• Exploiting lightweight parallelism within an operating system. While operating systems are currently multithreaded, the multithreading is rather coarse-grain. In general, each OS thread represents an independent task that the operating system is concurrently processing, such as an I/O request. Using SMT's lightweight thread creation and featherweight synchronization primitives, we will see where decomposing the coarse-grain parallelism into finer-grain tasks will improve OS (throughput) performance. This may involve significant rethinking of conventional operating systems structures and algorithms, since it involves not merely dicing up operating systems activities into smaller pieces, but constitutes a shift in the purpose of multithreaded operating systems from managing concurrent, independent threads to improving performance through parallelism. In this work we will initially focus on the network and disk subsystems.

  • New! Renaming registers. Our previous work has shown that with compiler- and operating-systems-directed support, SMT can deallocate renaming registers earlier than when just relying on the hardware alone. The result was a reduction in the size of the register file needed to achieve current SMT performance. This could be crucial if we are to maintain register file access within an acceptable cycle time. However, the work was only done on an applications-based workload. We'd like to incorporate support for early renaming register deallocation into the SimOS SMT simulator and gauge its effect when executing the operating system and OS-intensive applications.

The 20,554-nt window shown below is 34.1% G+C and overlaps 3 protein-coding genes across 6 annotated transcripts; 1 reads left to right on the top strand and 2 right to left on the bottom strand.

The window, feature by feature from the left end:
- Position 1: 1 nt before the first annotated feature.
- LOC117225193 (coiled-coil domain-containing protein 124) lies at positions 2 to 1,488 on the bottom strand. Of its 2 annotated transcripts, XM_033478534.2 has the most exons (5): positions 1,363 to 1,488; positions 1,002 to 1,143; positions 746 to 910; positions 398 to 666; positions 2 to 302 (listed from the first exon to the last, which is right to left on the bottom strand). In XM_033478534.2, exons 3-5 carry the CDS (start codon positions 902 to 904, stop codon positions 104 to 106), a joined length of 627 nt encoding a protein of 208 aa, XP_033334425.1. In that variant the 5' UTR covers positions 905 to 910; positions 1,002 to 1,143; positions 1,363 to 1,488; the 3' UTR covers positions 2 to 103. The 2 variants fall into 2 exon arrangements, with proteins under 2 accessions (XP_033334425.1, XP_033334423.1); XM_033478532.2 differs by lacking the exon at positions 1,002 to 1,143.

• An SMT web server. Web service is a particularly interesting application for SMT, because it is highly multithreaded and makes extensive use of the operating system for both network and file system operations. In addition, web servers have been developed with different underlying goals, and therefore have different implementations. As an example, Apache was designed for portability and Flash for performance. There are several issues here. The first addresses how well SMT performs with each type of Web server software. Another explores possible architectural or microarchitectural changes to address any performance problems we find with supporting Web service on an SMT. A third compares the structure and performance of both web server designs to each other and also across a few key architectures, namely, single-threaded uniprocessors and SMT processors. The Apache Web server has already been installed and experimented with on our SMT/SimOS base; Flash is still to be done. Dimitriy Portnov